Every day, my inbox in inundated with “deal” emails – the Groupons, LivingSocials and Fabs of the cyberworld. Most days, the 20 or so emails get dumped in the trash without me even reading them so I don’t feel the slightest inclination to spend money on things I don’t even remotely need. Some days, however, I scroll through the deals, click through the links, and every once in awhile, I even buy something.
Last week, four friends and I took advantage of one such deal. Living Social has an office in DC where they host events and experiences, like sushi rolling, mixology and dance classes. Our deal of choice: a two-hour class dubbed “Sipping and Painting” that included all the supplies needed to bring out our inner artist and a half bottle of wine to get the creative juices flowing, all for $29.
“918 F Street” as LivingSocial calls it, is a cool, multistory brick building with big windows in downtown DC. It has that exposed brick, industrial-chic loft vibe that seems to be popular with the twenty-something crowd. After checking in, I was sent upstairs to the lounge to wait for my friends to arrive and for us to then be fetched for our class. I plopped down in a comfy leather sofa and my friends joined a few minutes later. We did a brief life catch-up and then started speculating what the class would be like. 6:00 came and then 6:15 and we still hadn’t been fetched, although the class was supposed to start at 6:00. We could see a room across the loft with drop-cloths and easels set up that we assumed had to be for us, so we (along with a whole crowd of other people waiting to be fetched…we’re such trendsetters!) ventured over to see what was up. The girl collecting our token seemed oblivious to the fact that she had forgotten to collect everyone, or perhaps she didn’t realize the folks checking us in had told us we’d be collected. Either way, we set aside our annoyance and flooded into the room, picked up our individual half bottles of wine and plastic cups and claimed a group of five easels.
Taped above each easel and canvas was our inspiration for the night: a drab Monet of a windmill, shed and boat, all in various shades of brown, not to mention it looked difficult to paint. To say I wasn’t super-psyched about our inspiration is an understatement. I knew my first attempt at art may not turn out that great, but in case it did, I wanted something colorful and cute like a Van Gogh (who happens to be my favorite artist) that could be displayed in my apartment.
As I stared at my “inspiration,” I brooded and was quite glad to have my bottle of wine. The instructor, “Gavin,” started to “teach” us how to recreate this masterpiece, and my brooding grew to outright frustration and huffs and maybe even a foot stomp or two (of which I am not particularly proud) when he raced through the steps and refused to slow down when asked by various people in the class. When he did walk around with his cup of wine to “help,” he stayed close to a particularly flirty and cute bunch of girls, more or less ignoring the rest of us. Gavin was so terrible that one girl in the class filed a written complaint because she’d been to another of their classes with a great instructor but said this time she’d overpaid for wine and had to teach herself. The only useful advice he gave the whole night was to start with the farthest back point of your painting and layer other colors over that [i.e. start with the sky and then add the ground, and then the mountains and then the waves on the sea and the grass and then the people, etc.], and if you screw up you can always wipe your canvas down and start again. I used both pieces of advice when I got fed up with his lack of instruction and attempted to teach myself how to paint a colorful painting that had caught my eye when I walked in.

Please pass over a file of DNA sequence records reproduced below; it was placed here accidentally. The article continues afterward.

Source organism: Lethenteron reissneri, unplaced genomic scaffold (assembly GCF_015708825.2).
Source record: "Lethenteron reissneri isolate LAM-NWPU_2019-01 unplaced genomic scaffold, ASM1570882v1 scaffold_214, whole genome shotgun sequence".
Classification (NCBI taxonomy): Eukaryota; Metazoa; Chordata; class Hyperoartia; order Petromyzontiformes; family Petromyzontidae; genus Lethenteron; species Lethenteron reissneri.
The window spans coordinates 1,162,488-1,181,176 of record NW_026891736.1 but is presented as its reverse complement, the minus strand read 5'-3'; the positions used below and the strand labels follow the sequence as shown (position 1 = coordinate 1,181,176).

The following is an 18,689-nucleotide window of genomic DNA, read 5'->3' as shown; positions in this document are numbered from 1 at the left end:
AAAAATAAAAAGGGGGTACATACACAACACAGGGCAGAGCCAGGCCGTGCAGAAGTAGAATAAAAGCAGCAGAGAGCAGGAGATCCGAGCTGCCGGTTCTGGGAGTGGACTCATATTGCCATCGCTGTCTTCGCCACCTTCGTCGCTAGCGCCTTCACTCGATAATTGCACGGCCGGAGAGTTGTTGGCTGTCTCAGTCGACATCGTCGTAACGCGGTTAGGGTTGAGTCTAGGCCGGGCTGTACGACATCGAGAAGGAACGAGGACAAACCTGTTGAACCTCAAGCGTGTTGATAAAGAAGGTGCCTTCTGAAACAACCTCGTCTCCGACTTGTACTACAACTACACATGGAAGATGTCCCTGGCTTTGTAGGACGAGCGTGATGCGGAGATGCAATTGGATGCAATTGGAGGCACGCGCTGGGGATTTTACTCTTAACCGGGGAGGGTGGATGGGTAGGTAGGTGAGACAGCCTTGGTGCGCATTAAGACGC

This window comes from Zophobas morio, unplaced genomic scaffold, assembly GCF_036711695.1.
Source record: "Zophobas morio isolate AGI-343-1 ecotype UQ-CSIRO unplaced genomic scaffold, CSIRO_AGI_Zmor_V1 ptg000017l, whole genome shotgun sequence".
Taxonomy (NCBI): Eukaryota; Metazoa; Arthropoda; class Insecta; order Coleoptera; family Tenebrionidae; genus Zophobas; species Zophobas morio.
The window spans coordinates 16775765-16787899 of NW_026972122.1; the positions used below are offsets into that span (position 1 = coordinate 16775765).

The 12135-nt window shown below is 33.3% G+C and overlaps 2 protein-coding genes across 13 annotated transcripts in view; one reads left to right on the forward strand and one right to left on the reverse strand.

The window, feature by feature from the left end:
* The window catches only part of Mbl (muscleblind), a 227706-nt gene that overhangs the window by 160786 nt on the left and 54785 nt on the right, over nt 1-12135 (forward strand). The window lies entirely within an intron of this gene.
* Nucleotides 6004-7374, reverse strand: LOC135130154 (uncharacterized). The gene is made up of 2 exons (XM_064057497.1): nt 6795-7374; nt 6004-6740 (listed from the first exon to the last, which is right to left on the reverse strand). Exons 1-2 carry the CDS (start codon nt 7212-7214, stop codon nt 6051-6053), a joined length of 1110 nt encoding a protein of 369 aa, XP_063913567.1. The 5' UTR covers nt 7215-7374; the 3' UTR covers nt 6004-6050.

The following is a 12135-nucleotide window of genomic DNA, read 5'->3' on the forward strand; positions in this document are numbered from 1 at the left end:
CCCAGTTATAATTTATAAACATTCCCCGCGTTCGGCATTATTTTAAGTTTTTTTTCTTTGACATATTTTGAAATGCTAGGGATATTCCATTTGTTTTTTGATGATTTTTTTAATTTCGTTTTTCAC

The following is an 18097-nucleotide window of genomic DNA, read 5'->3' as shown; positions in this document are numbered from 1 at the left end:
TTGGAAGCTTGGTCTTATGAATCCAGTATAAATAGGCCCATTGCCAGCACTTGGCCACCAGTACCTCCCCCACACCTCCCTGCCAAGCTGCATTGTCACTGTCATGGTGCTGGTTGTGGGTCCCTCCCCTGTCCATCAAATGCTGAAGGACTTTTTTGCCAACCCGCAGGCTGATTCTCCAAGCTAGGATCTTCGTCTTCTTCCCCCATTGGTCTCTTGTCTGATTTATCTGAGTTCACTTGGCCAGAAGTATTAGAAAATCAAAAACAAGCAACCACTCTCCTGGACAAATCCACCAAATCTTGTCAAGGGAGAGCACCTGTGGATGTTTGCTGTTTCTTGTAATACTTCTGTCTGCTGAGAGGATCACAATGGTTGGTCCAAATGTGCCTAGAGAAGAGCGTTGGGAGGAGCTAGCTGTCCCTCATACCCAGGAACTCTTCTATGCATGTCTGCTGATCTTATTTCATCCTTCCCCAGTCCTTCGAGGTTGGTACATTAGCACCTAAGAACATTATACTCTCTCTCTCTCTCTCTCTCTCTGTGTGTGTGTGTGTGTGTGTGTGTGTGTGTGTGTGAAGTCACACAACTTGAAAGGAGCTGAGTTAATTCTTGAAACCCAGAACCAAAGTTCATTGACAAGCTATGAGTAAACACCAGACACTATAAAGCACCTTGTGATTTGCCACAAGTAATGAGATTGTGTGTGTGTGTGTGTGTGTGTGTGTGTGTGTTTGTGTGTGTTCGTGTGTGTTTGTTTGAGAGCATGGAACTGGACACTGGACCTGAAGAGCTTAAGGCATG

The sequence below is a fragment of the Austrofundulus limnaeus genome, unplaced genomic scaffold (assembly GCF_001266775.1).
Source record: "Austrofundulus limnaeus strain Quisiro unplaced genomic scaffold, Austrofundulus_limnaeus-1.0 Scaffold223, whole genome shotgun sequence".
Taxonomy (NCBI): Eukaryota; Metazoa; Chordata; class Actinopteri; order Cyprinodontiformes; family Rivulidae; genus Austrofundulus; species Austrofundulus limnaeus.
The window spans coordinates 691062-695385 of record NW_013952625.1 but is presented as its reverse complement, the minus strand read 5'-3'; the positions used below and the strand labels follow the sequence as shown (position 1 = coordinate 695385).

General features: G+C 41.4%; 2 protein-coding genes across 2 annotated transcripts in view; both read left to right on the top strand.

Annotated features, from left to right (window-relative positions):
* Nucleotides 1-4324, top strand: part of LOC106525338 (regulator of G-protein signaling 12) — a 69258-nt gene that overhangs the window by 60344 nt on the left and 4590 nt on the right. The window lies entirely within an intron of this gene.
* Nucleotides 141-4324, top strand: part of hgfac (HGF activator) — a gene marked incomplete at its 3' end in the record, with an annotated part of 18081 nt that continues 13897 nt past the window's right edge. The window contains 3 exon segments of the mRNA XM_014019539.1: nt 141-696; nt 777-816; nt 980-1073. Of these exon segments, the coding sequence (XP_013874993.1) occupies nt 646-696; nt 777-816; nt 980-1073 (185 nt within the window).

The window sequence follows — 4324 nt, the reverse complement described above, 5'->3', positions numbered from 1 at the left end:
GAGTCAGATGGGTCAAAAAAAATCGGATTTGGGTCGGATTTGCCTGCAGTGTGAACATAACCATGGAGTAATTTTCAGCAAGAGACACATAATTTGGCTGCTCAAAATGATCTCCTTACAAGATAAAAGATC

Even though it was difficult to start over and attempt to teach myself color mixing and technique while rushing to finish a painting – and my wine – in half the time allotted for the class and, most importantly, trying to remember to dip my dirty paint brush in the water and not my wine cup, I finally loosened up and really started to enjoy myself. One of my friends followed my lead, as did a couple other people in the class [to be fair, at the outset of the class, Gavin did say we could pick anything we wanted to paint, but I think at that point we were all naive to the fact he wasn’t actually going to teach] and agreed that once they stopped trying to follow Gavin and did their own thing, they had a lot more fun. The girl who complained actually made a really awesome splatter painting…something that is now on my Pinterest craft list.
All in all, it was a fun night. I enjoyed some good laughs with good friends and even discovered some potential artistic ability that just needs a little nurturing. From talking to others who have taken similar classes, we just had the unlucky draw of a crappy instructor, so I’d definitely give it another try, or maybe try a different deal vendor [I saw another deal site today had a similar class that takes place in one of the actual bars in DC].
If you’re looking for something other than your typical date night or after work happy hour with friends, I’d definitely recommend checking out some of these experience deals. My first experience may have been a little rocky, but it was definitely fun to mix it up! And if you hit up the 918 F Street location, may I suggest Ping Pong Dim Sum just up the street after your class? We had a big table with lots of bench space for everyone to admire our drying artwork 🙂